The Snap/Clutch interaction method developed by Stephen Vickers who is working with Howell operates on the system level to emulate the mouse. This allows for specific gaze gestures to be interpretated which is used to switch mode. For example a quick glace to the left of the screen will activate a left mouse button click mode. When a eye fixation is detected in a specific region a left mouse click will be issued to that area.

When this is applied to games such as World of Warcraft (demo) specific regions of the screen can be used to issue movement actions towards that direction. The image below illustrates these regions overlaid on the screen. When a fixation is issued in the A region an action to move towards that direction is issued to the game it self.

Stephen Vickers gaze driven World of Warcraft interface.

After lunch we had a hands-on session with the Snap/Clutch interaction method where eight Tobii eye trackers were used for a round multiplayer of WoW! Very different from a traditional mouse/keyboard setup and takes some time to get used to.

  • Istance, H.O.,Bates, R., Hyrskykari, A. and Vickers, S. Snap Clutch, a Moded Approach to Solving the Midas Touch Problem. Proceedings of the 2008 symposium on Eye Tracking Research & Applications; ETRA 2008. Savannah, GA. 26th-28th March 2008. Download
  • Bates, R., Istance, H.O., and Vickers, S. Gaze Interaction with Virtual On-Line Communities: Levelling the Playing Field for Disabled Users. Proceedings of the 4th Cambridge Workshop on Universal Access and Assistive Technology; CWUAAT 2008. University of Cambridge, 13th-16th April 2008. Download

The second part of the lecture concerned gaze interaction for mobile phones. This allows for ubiquitous computing where the eye tracker is integrated with a wearable display. As a new field it is surrounded with certain issues (stability, processing power, variation in lightning etc.) but all of which will be solved over time. The big question is what the "killer-application" will be. ( entertainment?) A researcher from Nokia attended the lecture and introduced a prototype system. Luckily I had the chance to visit their research department the following day to get a hands-on with their head mounted display with a integrated eye tracker (more on this in another post)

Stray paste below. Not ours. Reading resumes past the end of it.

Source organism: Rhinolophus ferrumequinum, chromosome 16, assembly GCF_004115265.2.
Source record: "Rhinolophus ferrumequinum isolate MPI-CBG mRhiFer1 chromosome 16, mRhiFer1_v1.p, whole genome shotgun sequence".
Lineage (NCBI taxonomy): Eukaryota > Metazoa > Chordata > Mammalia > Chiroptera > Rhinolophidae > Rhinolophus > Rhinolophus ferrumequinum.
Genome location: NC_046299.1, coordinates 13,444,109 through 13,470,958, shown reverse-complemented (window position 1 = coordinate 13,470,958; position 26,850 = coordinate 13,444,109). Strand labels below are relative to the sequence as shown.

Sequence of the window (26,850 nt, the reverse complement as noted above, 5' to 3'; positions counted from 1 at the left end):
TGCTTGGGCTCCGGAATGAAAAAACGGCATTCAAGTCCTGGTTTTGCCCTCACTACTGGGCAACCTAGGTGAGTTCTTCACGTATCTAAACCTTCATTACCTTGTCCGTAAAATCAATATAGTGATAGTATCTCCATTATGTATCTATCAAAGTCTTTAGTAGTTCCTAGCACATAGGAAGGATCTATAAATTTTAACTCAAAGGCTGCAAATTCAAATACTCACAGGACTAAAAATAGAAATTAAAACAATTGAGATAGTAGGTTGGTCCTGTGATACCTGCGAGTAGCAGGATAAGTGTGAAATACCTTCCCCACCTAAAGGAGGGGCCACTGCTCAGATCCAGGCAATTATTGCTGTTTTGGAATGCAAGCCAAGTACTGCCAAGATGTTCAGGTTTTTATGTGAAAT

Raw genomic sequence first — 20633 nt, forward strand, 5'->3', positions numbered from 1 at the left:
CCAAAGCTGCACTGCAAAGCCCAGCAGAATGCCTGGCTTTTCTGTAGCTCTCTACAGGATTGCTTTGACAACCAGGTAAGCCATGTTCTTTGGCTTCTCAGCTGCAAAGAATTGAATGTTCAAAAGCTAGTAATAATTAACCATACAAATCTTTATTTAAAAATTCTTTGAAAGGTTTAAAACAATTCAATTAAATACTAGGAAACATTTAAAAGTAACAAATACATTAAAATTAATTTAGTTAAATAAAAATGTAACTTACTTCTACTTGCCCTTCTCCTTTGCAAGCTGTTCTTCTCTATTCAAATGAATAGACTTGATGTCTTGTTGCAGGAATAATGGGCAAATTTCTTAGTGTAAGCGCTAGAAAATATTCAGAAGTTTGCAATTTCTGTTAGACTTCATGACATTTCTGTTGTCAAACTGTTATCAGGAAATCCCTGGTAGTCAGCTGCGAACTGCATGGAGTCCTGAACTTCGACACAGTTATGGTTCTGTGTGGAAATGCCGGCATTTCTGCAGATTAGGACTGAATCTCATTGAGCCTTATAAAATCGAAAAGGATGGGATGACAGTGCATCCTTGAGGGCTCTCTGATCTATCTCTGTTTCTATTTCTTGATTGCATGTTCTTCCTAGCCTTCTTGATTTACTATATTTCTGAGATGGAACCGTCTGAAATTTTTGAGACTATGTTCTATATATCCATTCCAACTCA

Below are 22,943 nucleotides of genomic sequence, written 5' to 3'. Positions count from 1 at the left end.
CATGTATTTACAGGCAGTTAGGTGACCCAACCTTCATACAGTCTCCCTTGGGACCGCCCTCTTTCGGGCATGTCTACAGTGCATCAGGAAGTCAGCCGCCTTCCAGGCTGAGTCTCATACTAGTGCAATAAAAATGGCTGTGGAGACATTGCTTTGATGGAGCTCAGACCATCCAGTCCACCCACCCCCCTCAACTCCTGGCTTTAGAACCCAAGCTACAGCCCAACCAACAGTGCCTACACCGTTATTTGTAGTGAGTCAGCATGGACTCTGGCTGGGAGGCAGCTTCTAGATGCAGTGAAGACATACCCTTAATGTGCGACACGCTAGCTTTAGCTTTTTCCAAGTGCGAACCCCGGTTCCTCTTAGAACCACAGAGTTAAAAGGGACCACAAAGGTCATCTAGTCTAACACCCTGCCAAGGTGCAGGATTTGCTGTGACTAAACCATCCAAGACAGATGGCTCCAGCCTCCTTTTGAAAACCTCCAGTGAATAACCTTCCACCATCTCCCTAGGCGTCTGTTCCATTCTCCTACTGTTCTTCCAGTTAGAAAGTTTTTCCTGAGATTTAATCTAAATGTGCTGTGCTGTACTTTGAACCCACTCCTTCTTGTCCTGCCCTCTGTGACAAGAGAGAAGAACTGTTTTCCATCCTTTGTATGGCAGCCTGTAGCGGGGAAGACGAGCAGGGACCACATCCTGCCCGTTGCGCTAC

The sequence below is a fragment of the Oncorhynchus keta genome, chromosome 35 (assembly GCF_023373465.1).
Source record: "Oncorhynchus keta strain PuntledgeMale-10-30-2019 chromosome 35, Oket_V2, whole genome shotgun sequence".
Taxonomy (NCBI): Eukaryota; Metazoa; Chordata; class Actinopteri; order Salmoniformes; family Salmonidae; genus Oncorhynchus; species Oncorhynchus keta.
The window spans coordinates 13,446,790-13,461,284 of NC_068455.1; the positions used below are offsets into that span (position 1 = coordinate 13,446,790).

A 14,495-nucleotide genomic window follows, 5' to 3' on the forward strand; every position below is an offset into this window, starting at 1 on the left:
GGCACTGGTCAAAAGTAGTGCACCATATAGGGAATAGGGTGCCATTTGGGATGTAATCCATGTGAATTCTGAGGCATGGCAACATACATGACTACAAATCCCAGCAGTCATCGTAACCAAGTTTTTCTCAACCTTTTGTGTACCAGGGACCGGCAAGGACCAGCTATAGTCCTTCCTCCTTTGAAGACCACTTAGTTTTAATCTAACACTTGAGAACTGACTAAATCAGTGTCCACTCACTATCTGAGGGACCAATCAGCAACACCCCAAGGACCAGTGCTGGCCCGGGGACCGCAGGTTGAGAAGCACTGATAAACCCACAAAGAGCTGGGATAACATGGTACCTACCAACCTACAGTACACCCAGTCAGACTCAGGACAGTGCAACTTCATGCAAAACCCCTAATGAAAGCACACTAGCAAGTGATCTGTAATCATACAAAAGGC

The third part was about stereoscopic displays which adds a third dimension (depth) to the traditional X and Y axis. There are several projects around the world working towards making this everyday reality. However, tracking the depth of gaze fixation is limited. The vergence (as seen by the distance between both pupils) eye movements are hard to measure when the distance to objects move above two meters.

Calculating convergence angles
d = 100 cm tan θ = 3.3 / 100; θ = 1.89 deg.
d = 200 cm tan θ = 3.3 / 200; θ = 0.96 deg.

Related papers on stereoscopic eye tracking:
The afternoon was spent with a guided tour around Tampere followed by a splendid dinner at a "viking" themed restaurant.

GaCIT in Tampere, day 2.

The second of GaCIT in Tampere started off with a hands-on lab by Andrew Duchowski. This session followed up on the introduction the day before. The software of choice was Tobii Studio which is an integrated solution for displaying stimuli and visualization of eye movements (scanpaths, heat-maps etc.) Multiple types of stimuli can be used, including text, images, video, websites etc.